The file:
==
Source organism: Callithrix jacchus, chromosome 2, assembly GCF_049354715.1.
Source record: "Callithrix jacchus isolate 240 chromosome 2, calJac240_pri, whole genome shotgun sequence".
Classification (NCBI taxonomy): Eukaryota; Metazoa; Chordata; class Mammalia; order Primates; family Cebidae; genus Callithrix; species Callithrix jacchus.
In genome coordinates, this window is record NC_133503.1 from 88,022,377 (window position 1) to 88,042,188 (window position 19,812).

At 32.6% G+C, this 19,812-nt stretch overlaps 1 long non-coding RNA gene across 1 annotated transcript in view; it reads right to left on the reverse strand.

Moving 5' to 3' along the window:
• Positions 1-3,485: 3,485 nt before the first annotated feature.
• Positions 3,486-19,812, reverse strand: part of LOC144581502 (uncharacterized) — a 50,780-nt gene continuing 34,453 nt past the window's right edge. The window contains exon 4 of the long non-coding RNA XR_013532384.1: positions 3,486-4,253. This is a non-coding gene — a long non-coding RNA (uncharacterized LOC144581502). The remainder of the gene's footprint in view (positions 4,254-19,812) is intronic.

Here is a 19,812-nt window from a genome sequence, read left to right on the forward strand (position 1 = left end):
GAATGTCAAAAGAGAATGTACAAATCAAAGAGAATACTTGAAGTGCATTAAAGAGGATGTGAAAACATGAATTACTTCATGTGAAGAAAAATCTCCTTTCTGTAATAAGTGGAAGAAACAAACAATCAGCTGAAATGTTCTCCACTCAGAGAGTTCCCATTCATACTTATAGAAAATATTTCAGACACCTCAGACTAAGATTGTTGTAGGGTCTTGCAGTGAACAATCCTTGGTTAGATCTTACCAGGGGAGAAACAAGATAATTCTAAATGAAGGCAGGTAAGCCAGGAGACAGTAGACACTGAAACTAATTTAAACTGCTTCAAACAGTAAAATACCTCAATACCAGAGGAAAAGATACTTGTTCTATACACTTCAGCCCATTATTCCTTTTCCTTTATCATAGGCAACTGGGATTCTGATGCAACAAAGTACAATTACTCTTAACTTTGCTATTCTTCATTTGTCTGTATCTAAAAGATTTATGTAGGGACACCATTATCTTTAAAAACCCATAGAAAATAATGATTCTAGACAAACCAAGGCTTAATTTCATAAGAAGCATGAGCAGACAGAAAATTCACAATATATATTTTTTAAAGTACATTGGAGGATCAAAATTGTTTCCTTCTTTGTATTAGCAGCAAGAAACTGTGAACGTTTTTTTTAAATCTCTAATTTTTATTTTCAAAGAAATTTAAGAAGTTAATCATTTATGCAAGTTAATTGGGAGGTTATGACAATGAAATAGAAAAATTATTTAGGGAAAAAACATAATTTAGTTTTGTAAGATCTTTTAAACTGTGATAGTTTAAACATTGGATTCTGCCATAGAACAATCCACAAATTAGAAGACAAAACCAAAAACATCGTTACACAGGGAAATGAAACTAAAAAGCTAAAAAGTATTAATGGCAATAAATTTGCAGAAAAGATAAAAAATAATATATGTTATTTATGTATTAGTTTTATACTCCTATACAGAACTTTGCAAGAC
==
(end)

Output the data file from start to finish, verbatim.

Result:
Source organism: Callithrix jacchus, chromosome 2, assembly GCF_049354715.1.
Source record: "Callithrix jacchus isolate 240 chromosome 2, calJac240_pri, whole genome shotgun sequence".
Classification (NCBI taxonomy): Eukaryota; Metazoa; Chordata; class Mammalia; order Primates; family Cebidae; genus Callithrix; species Callithrix jacchus.
In genome coordinates, this window is record NC_133503.1 from 88,022,377 (window position 1) to 88,042,188 (window position 19,812).

At 32.6% G+C, this 19,812-nt stretch overlaps 1 long non-coding RNA gene across 1 annotated transcript in view; it reads right to left on the reverse strand.

Moving 5' to 3' along the window:
• Positions 1-3,485: 3,485 nt before the first annotated feature.
• Positions 3,486-19,812, reverse strand: part of LOC144581502 (uncharacterized) — a 50,780-nt gene continuing 34,453 nt past the window's right edge. The window contains exon 4 of the long non-coding RNA XR_013532384.1: positions 3,486-4,253. This is a non-coding gene — a long non-coding RNA (uncharacterized LOC144581502). The remainder of the gene's footprint in view (positions 4,254-19,812) is intronic.

Here is a 19,812-nt window from a genome sequence, read left to right on the forward strand (position 1 = left end):
GAATGTCAAAAGAGAATGTACAAATCAAAGAGAATACTTGAAGTGCATTAAAGAGGATGTGAAAACATGAATTACTTCATGTGAAGAAAAATCTCCTTTCTGTAATAAGTGGAAGAAACAAACAATCAGCTGAAATGTTCTCCACTCAGAGAGTTCCCATTCATACTTATAGAAAATATTTCAGACACCTCAGACTAAGATTGTTGTAGGGTCTTGCAGTGAACAATCCTTGGTTAGATCTTACCAGGGGAGAAACAAGATAATTCTAAATGAAGGCAGGTAAGCCAGGAGACAGTAGACACTGAAACTAATTTAAACTGCTTCAAACAGTAAAATACCTCAATACCAGAGGAAAAGATACTTGTTCTATACACTTCAGCCCATTATTCCTTTTCCTTTATCATAGGCAACTGGGATTCTGATGCAACAAAGTACAATTACTCTTAACTTTGCTATTCTTCATTTGTCTGTATCTAAAAGATTTATGTAGGGACACCATTATCTTTAAAAACCCATAGAAAATAATGATTCTAGACAAACCAAGGCTTAATTTCATAAGAAGCATGAGCAGACAGAAAATTCACAATATATATTTTTTAAAGTACATTGGAGGATCAAAATTGTTTCCTTCTTTGTATTAGCAGCAAGAAACTGTGAACGTTTTTTTTAAATCTCTAATTTTTATTTTCAAAGAAATTTAAGAAGTTAATCATTTATGCAAGTTAATTGGGAGGTTATGACAATGAAATAGAAAAATTATTTAGGGAAAAAACATAATTTAGTTTTGTAAGATCTTTTAAACTGTGATAGTTTAAACATTGGATTCTGCCATAGAACAATCCACAAATTAGAAGACAAAACCAAAAACATCGTTACACAGGGAAATGAAACTAAAAAGCTAAAAAGTATTAATGGCAATAAATTTGCAGAAAAGATAAAAAATAATATATGTTATTTATGTATTAGTTTTATACTCCTATACAGAACTTTGCAAGAC